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Eye Health As We Age: With Dr. Milhim I. Aswad

Are you noticing as you get older your vision isn’t what it used to be? We certainly are. So we asked Dr. Milhim I. Aswad of Dedham Opthalmic Consultants what we can do.

A corneal specialist, Dr. Aswad also practices as a general ophthalmologist to patients of many age groups. In addition to corneal disease, Dr. Aswad has a special interest in external disease and cataract surgery. He has been actively involved in teaching ophthalmology residents from BU and the Massachusetts Eye and Ear Infirmary at the VA in Jamaica Plain. For several years, Dr. Aswad was Assistant Professor in Ophthalmology at tUMass Medical Center in Worcester. Dr. Aswad has been named twice the “Best Surgical instructor” by the graduating BU medical resident students. He’s currently on staff at Steward Norwood Hospital, Faulkner Hospital in Jamaica Plain and Beth Israel Deaconess Hospital in Needham.

Dr. Aswad, what’s the most important thing you would like our readers to know about our eyes as we age?

With the passive of time, annual eye visits are recommended as many diseases have no symptoms early on. In terms of cosmetics, it is always recommended to use hypoallergenic/water based products.

Issues that happen with the passage of time…

Cataract: 90% of people develop a cataract after age 65. It is a clouding/translucency of the natural lens. It is the counterpart of getting white hair. It requires surgery when functional vision becomes affected.

Dry eyes: As we get older, we produce fewer tears. This is especially true in women, where tear production is tied to hormonal changes. As we use our eyes at the computer or smartphone or tablet/book reader, this compounds the problem because of diminished blinking that accompanies these tasks. The winter months with their attendant indoor dry heat add to the problem.

Glaucoma: There is an increased incidence of glaucoma with advancing age. This is an eye disease where damage to the optic nerve happens because of increased eye pressure. It is comparable to having an overinflated car tire (an oversimplification). Most forms of glaucoma are without symptoms in the early stages and this makes an annual checkup all the more important. There is a hereditary component.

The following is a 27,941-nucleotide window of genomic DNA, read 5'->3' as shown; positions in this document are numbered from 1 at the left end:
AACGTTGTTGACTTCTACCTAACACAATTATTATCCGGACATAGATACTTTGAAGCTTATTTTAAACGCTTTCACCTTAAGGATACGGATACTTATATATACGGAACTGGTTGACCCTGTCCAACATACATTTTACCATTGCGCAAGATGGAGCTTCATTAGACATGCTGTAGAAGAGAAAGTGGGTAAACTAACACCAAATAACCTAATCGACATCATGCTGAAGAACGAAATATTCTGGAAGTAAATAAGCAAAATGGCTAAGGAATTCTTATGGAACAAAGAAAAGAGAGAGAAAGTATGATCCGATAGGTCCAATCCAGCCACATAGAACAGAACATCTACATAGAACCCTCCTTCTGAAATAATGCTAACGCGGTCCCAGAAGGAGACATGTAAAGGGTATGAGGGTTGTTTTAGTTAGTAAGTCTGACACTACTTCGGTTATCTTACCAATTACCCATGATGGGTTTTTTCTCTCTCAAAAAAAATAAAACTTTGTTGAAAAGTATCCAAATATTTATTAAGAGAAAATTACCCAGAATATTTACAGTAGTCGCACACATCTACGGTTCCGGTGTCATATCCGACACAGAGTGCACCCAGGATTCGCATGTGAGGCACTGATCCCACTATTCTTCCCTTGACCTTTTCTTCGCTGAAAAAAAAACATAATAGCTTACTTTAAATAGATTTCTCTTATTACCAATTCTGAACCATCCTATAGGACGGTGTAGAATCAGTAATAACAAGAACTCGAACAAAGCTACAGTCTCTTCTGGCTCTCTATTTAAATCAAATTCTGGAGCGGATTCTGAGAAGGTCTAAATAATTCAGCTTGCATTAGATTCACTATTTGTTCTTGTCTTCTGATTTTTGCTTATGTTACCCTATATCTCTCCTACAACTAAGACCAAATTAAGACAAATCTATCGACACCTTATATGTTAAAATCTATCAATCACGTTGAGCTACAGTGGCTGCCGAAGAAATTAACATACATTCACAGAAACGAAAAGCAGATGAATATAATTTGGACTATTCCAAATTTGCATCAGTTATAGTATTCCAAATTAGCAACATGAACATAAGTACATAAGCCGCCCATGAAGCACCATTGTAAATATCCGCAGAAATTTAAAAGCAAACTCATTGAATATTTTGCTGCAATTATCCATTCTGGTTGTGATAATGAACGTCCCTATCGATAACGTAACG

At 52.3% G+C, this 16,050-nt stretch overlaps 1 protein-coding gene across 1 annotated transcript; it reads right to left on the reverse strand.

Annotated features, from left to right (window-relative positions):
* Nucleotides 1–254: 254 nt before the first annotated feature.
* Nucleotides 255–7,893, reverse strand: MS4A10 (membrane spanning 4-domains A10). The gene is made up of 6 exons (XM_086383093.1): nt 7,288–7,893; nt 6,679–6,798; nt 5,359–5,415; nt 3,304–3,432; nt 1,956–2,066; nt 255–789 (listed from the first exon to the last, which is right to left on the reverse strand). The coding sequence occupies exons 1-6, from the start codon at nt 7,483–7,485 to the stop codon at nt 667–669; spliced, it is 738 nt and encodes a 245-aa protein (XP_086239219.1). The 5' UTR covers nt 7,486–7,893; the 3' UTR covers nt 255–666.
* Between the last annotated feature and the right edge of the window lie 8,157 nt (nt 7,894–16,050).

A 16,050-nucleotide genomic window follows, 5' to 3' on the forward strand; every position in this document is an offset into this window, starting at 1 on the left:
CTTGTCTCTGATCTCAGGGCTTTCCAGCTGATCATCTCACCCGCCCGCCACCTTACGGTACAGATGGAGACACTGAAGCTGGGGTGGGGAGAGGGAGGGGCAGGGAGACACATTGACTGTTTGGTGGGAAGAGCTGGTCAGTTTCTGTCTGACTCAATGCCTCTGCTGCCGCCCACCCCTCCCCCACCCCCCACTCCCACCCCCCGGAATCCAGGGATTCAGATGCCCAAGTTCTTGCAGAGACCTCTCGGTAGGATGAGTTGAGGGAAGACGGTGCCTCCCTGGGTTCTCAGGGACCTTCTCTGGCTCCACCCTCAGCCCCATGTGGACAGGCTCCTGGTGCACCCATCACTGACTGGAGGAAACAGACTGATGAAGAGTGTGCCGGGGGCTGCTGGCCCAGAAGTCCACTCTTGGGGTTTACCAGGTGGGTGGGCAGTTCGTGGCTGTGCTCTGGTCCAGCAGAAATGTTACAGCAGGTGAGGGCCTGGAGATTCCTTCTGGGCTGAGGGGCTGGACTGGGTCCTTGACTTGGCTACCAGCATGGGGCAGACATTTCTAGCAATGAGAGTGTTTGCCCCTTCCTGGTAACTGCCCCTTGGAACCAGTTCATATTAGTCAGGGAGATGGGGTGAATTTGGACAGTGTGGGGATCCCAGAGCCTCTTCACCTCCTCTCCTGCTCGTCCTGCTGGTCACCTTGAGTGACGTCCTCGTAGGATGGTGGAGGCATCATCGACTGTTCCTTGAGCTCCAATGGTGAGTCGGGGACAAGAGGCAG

Macular degeneration: This is a disease that affects the center of the retina that is responsible for detailed vision. Early in the disease, there are no symptoms, which makes annual exams very important. There is a hereditary component.

Are there supplements that help keep our eyes healthy?   

Multivitamins with the acronym AREDS2 are recommended for patients who have moderate to severe macular degeneration. These vitamins help slow down the disease but do not reverse it or cure it. The evidence comes from multi-year studies involving tens of thousands of patients. There is no current evidence of benefit in an eye that has no macular degeneration. I believe there is no harm either in taking this multivitamin formulation.

Are there things we can do – or not do – to help keep our eyes healthy?

UV protection is essential, as UV light can age one’s eyes prematurely. There is some evidence that prolonged exposure can make cataracts progress more rapidly, possibly affect macular degeneration, and facilitate the growth of pre- or cancerous masses on the surface of the eye.

Use the 20/20/20 rule for computer work: Every 20 minutes, look 20 feet away from the screen for 20 seconds. Also be cognizant of blinking.

Avoid eye rubbing. If there is itching involved, it is likely that some allergic  component is at play +/- dryness. Anti-allergy drops can be used. It is good to be proactive with the use of lubricating eye drops. If one gets scratchy/foreign body symptoms at a certain time, placing drops prior to the expected time might prevent the symptoms altogether.

Dedham Opthmalic Consultants | 980 Washington Street #120 | Dedham MA | 781.251.2222

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Bev Dow
Bev Dow
25 days ago

Wonderful information Brenda! Thank you for putting this information out there for all of us to see!

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